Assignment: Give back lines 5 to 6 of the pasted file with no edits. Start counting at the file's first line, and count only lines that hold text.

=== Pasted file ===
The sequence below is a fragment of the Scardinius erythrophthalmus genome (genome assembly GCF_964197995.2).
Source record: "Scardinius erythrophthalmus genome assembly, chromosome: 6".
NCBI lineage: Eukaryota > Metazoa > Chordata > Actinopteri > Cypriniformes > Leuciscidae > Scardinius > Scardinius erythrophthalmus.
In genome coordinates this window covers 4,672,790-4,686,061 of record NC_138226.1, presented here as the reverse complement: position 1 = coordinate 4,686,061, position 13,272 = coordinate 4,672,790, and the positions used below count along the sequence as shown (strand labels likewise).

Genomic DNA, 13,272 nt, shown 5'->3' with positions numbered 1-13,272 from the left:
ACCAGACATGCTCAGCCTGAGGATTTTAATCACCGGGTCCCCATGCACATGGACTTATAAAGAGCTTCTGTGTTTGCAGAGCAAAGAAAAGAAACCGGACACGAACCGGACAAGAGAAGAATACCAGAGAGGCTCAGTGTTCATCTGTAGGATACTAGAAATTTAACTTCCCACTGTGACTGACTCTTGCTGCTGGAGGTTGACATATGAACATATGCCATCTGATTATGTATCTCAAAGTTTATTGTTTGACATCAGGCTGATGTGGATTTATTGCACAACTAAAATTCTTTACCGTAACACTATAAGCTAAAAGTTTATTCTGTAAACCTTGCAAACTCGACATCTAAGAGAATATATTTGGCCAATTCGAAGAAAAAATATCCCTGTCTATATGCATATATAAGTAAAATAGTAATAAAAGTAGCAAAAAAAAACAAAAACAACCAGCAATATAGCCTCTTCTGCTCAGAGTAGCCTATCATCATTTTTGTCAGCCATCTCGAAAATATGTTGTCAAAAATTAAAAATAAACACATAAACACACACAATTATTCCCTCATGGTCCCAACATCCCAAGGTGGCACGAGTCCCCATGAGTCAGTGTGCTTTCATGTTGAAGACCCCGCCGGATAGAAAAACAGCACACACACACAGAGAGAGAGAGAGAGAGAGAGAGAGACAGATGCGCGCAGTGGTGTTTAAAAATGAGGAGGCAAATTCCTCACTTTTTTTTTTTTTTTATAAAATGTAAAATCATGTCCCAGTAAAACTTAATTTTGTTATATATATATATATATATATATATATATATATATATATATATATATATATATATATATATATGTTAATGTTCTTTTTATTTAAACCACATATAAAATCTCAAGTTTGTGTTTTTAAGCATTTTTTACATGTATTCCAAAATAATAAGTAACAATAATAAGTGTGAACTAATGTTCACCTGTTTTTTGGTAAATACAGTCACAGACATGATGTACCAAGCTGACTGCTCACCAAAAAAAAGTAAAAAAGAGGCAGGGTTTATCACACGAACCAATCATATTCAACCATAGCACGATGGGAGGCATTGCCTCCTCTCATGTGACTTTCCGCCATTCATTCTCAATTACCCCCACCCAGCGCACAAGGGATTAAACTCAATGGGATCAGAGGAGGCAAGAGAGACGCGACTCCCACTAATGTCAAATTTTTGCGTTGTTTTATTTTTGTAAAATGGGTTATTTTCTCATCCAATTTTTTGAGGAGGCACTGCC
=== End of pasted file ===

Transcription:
Genomic DNA, 13,272 nt, shown 5'->3' with positions numbered 1-13,272 from the left:
ACCAGACATGCTCAGCCTGAGGATTTTAATCACCGGGTCCCCATGCACATGGACTTATAAAGAGCTTCTGTGTTTGCAGAGCAAAGAAAAGAAACCGGACACGAACCGGACAAGAGAAGAATACCAGAGAGGCTCAGTGTTCATCTGTAGGATACTAGAAATTTAACTTCCCACTGTGACTGACTCTTGCTGCTGGAGGTTGACATATGAACATATGCCATCTGATTATGTATCTCAAAGTTTATTGTTTGACATCAGGCTGATGTGGATTTATTGCACAACTAAAATTCTTTACCGTAACACTATAAGCTAAAAGTTTATTCTGTAAACCTTGCAAACTCGACATCTAAGAGAATATATTTGGCCAATTCGAAGAAAAAATATCCCTGTCTATATGCATATATAAGTAAAATAGTAATAAAAGTAGCAAAAAAAAACAAAAACAACCAGCAATATAGCCTCTTCTGCTCAGAGTAGCCTATCATCATTTTTGTCAGCCATCTCGAAAATATGTTGTCAAAAATTAAAAATAAACACATAAACACACACAATTATTCCCTCATGGTCCCAACATCCCAAGGTGGCACGAGTCCCCATGAGTCAGTGTGCTTTCATGTTGAAGACCCCGCCGGATAGAAAAACAGCACACACACACAGAGAGAGAGAGAGAGAGAGAGAGAGACAGATGCGCGCAGTGGTGTTTAAAAATGAGGAGGCAAATTCCTCACTTTTTTTTTTTTTTTATAAAATGTAAAATCATGTCCCAGTAAAACTTAATTTTGTTATATATATATATATATATATATATATATATATATATATATATATATATATATATATATATATGTTAATGTTCTTTTTATTTAAACCACATATAAAATCTCAAGTTTGTGTTTTTAAGCATTTTTTACATGTATTCCAAAATAATAAGTAACAATAATAAGTGTGAACTAATGTTCACCTGTTTTTTGGTAAATACAGTCACAGACATGATGTACCAAGCTGACTGCTCACCAAAAAAAAGTAAAAAAGAGGCAGGGTTTATCACACGAACCAATCATATTCAACCATAGCACGATGGGAGGCATTGCCTCCTCTCATGTGACTTTCCGCCATTCATTCTCAATTACCCCCACCCAGCGCACAAGGGATTAAACTCAATGGGATCAGAGGAGGCAAGAGAGACGCGACTCCCACTAATGTCAAATTTTTGCGTTGTTTTATTTTTGTAAAATGGGTTATTTTCTCATCCAATTTTTTGAGGAGGCACTGCC